Deirdre Saoirse Moen

Sounds Like Weird

Department of Incoming Search Terms

19 December 2013

These were all used to find pages on my site.

Alabama Gardens and Bellingrath Gardens are always especially popular this time of year thanks to my trip a couple of years ago. First post Second post

pinboard wordpress instagram icons

objectification of actors

fitzhenry whiteside

micronesian 2014 calendar

steve jobs death influence

lighthouse lit

how to make hickory bark bottom chair video

bellingrath gardens

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World's Lowest Countries

19 December 2013

I’ve been to four on this list (1, 4, 5, and 8).

  1. Maldives, 2.4 meters, Indian Ocean
  2. Tuvalu, 5 meters, South Pacific Ocean
  3. Cocos Islands, 5 meters, Indian Ocean
  4. Marshall Islands, 10 meters, North Pacific Ocean
  5. Cayman Islands, 46 meters, Caribbean Sea
  6. Turks & Caicos, 49 meters, North Atlantic/Caribbean Sea
  7. Gambia, 53 meters, Africa
  8. Bahamas, 63 meters, North Atlantic/Caribbean Sea
  9. Anguilla, 65 meters, Caribbean Sea
  10. Niue, 68 meters, South Pacific
  11. Nauru, 71 meters, South Pacific
  12. Vatican, 75 meters, Europe
  13. Kiribati, 83 meters, South Pacific

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Scientology Says I'm a Suppressive Person

19 December 2013

deirdre-is-an-sp
As if you didn’t know that already.
This is the first time I’ve actually had documentation of it, though. (“Dead File” simply means “Do not contact this person (treat them like they’re dead).” SP means “Suppressive Person.”) Apparently full SP list can be found here and in related videos.
I’d actually intended to change my surname a few years earlier than I actually did, and I’d gotten into a fit of Celtic pride after taking some Irish lessons in Hollywood back in the day. When I actually tried to figure out what to change my surname to, well, the Irish form of Maloy (Ní Mhaolmhudhaigh) was too unwieldy, so I picked a first name.
Saoirse means freedom. (Moen is Rick’s surname. Like the Borg, I added his distinctiveness to my own.)
In this case, it was a meta commentary about my life: I was free from the trap of selling freedom to people who were freer before than they would be after.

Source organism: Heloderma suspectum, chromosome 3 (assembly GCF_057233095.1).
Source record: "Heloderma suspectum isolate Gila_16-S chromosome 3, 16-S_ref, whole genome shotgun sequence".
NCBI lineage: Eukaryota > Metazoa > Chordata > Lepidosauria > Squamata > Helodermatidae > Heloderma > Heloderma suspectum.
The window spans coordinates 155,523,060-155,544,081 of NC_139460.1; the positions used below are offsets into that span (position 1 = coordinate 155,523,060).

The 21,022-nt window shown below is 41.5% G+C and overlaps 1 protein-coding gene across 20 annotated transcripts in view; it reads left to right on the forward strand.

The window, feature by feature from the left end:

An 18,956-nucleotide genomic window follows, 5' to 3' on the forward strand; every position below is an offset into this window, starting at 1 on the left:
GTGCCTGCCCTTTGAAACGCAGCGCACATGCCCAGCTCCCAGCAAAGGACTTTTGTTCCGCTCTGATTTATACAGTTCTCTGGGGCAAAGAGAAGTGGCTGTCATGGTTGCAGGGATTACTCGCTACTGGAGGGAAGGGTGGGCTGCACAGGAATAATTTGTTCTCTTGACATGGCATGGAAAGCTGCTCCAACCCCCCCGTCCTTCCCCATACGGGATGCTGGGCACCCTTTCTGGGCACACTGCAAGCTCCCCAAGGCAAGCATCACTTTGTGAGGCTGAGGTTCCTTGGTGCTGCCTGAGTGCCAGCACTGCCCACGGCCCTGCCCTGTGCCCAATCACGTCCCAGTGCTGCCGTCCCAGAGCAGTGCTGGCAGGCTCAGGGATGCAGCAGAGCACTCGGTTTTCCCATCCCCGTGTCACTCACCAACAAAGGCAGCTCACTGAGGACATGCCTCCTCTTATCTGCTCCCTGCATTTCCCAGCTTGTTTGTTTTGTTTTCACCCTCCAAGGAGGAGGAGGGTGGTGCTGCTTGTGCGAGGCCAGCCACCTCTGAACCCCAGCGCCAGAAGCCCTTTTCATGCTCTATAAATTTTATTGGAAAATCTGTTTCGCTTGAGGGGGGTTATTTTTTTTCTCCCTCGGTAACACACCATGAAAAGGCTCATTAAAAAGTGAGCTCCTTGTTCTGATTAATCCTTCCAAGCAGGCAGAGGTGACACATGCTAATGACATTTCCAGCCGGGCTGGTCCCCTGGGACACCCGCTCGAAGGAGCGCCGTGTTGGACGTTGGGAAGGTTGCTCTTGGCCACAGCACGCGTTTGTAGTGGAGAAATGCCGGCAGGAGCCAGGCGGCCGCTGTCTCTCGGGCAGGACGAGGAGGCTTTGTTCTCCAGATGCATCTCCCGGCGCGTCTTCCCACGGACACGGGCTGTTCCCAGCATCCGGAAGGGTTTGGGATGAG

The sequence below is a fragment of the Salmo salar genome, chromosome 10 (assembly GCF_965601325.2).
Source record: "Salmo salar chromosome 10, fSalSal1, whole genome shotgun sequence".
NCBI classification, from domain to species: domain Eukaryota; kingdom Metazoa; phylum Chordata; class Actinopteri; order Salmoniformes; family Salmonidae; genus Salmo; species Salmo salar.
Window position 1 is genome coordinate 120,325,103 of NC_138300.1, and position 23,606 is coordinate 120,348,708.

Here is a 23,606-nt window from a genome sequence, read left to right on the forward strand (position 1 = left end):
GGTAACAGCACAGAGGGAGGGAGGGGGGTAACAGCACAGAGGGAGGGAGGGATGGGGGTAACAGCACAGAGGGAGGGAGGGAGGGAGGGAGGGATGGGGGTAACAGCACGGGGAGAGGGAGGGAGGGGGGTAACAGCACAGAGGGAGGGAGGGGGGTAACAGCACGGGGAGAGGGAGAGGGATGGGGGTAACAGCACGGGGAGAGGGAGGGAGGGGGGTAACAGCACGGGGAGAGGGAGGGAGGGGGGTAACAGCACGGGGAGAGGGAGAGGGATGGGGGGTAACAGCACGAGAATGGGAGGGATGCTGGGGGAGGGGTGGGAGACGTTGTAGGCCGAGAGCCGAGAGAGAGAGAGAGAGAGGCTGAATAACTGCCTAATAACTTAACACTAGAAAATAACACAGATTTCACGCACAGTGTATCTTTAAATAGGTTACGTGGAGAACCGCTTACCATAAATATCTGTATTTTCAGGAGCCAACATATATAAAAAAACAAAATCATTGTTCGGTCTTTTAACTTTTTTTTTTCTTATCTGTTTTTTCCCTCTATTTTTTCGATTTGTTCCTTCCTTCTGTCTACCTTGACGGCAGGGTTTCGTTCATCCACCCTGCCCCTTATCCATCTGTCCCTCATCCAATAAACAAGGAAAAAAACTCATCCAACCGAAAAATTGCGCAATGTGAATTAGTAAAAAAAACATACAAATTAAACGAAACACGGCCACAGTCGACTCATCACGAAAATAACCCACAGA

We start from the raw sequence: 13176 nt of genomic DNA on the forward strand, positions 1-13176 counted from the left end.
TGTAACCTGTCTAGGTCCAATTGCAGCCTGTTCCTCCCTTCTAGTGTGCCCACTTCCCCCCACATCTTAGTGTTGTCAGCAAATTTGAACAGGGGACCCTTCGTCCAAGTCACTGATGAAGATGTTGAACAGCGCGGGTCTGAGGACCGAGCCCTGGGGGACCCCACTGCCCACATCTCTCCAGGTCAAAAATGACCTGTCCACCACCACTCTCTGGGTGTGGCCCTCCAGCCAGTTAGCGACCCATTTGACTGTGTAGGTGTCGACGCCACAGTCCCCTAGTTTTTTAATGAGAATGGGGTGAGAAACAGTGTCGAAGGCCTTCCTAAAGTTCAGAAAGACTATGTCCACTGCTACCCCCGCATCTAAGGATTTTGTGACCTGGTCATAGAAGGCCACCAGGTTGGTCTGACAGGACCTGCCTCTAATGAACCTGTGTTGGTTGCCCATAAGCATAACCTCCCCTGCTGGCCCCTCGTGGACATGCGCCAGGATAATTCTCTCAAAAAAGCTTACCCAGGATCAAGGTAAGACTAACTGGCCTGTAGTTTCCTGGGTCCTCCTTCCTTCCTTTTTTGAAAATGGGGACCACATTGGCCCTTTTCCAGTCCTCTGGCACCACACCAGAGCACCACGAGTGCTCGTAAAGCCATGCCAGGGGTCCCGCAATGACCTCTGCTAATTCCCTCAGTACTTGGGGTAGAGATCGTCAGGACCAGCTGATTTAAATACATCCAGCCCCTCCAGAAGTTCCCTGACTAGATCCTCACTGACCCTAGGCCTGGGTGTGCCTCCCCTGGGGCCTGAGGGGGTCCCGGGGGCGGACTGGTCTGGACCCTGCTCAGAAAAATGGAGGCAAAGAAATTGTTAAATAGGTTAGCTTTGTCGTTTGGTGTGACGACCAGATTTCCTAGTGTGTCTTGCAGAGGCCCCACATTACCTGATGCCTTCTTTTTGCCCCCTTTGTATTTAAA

Events that have occurred recently have had me thinking: should I write a book about my time in Scientology? I came up with a great title for it yesterday. I’m only going to reveal one word: Firebrand.
I never had the experience of Marc Headley, who got run off the road trying to escape from Hemet. I still shudder to think I could have wound up there. Wanted to, in fact.
To my knowledge, I was the first person for whom Scientology used its resources to out me on the internet. (timeline here)
There are — a lot of things I wouldn’t say outside a book. Like why “firebrand” is the right word in the title. Or why writing a book makes me shake, even oh so many years later. Or why you might think less of me once you’d read it. Or, weirdly, why you might think more of me in ways that would make me uncomfortable.
I left because I didn’t like the person I’d become. It was alien — and antithetical — to the person I wanted to be. It wasn’t a problem Scientology could solve, but it was one they could create.
I have a story, though, one that’s far more interesting than I’ve been letting on. (For those of you who know the details that I’ve only told trusted people face-to-face for the past 20 years, I ask that you keep my confidence just this little while longer.)
Back in the day of the ScienoSitter, when Scientology secretly installed internet filtering software on Scientologists’ computers under the guise of letting them build their own pro-Scientology web sites, “Deirdre” was one of the banned terms. Web pages with my name in them were secretly unavailable. Some of those web sites still exist; Robin Rowand, who got me into Scientology (along with her husband) still has hers up.
I’m. Just. That. Awesome.
My story is also related to the reason that XKCD 386 is my license plate.

So. My question: is that a book you’d be interested in reading?
I wrote the rest of this post July 2, 2010, after a visit to where I’d been staff for several years, back when we decided to go visit the old stomping grounds for grins. Yeah, we punked them.


Talk about your surreal. Friend of mine and I headed down to Tustin to the grand old corner of Irvine and Red Hill to see how the old place (where we’d both worked) was.